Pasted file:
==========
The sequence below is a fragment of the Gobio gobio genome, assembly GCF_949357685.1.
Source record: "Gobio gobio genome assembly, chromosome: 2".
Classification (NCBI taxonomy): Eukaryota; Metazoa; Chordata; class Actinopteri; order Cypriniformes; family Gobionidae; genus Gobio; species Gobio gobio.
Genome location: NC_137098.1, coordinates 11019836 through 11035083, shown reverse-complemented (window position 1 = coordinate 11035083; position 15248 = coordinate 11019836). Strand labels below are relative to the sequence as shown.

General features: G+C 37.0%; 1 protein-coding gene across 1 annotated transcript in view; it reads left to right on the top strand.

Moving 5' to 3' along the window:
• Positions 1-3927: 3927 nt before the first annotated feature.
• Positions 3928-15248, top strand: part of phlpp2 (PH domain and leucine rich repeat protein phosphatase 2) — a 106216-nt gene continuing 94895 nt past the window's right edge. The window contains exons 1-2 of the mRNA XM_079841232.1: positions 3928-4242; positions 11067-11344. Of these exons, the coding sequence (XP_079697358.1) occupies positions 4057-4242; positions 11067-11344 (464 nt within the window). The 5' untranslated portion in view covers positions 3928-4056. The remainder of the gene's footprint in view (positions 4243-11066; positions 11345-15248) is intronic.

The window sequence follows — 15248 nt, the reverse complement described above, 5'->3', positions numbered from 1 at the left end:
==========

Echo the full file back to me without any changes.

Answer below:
The sequence below is a fragment of the Gobio gobio genome, assembly GCF_949357685.1.
Source record: "Gobio gobio genome assembly, chromosome: 2".
Classification (NCBI taxonomy): Eukaryota; Metazoa; Chordata; class Actinopteri; order Cypriniformes; family Gobionidae; genus Gobio; species Gobio gobio.
Genome location: NC_137098.1, coordinates 11019836 through 11035083, shown reverse-complemented (window position 1 = coordinate 11035083; position 15248 = coordinate 11019836). Strand labels below are relative to the sequence as shown.

General features: G+C 37.0%; 1 protein-coding gene across 1 annotated transcript in view; it reads left to right on the top strand.

Moving 5' to 3' along the window:
• Positions 1-3927: 3927 nt before the first annotated feature.
• Positions 3928-15248, top strand: part of phlpp2 (PH domain and leucine rich repeat protein phosphatase 2) — a 106216-nt gene continuing 94895 nt past the window's right edge. The window contains exons 1-2 of the mRNA XM_079841232.1: positions 3928-4242; positions 11067-11344. Of these exons, the coding sequence (XP_079697358.1) occupies positions 4057-4242; positions 11067-11344 (464 nt within the window). The 5' untranslated portion in view covers positions 3928-4056. The remainder of the gene's footprint in view (positions 4243-11066; positions 11345-15248) is intronic.

The window sequence follows — 15248 nt, the reverse complement described above, 5'->3', positions numbered from 1 at the left end: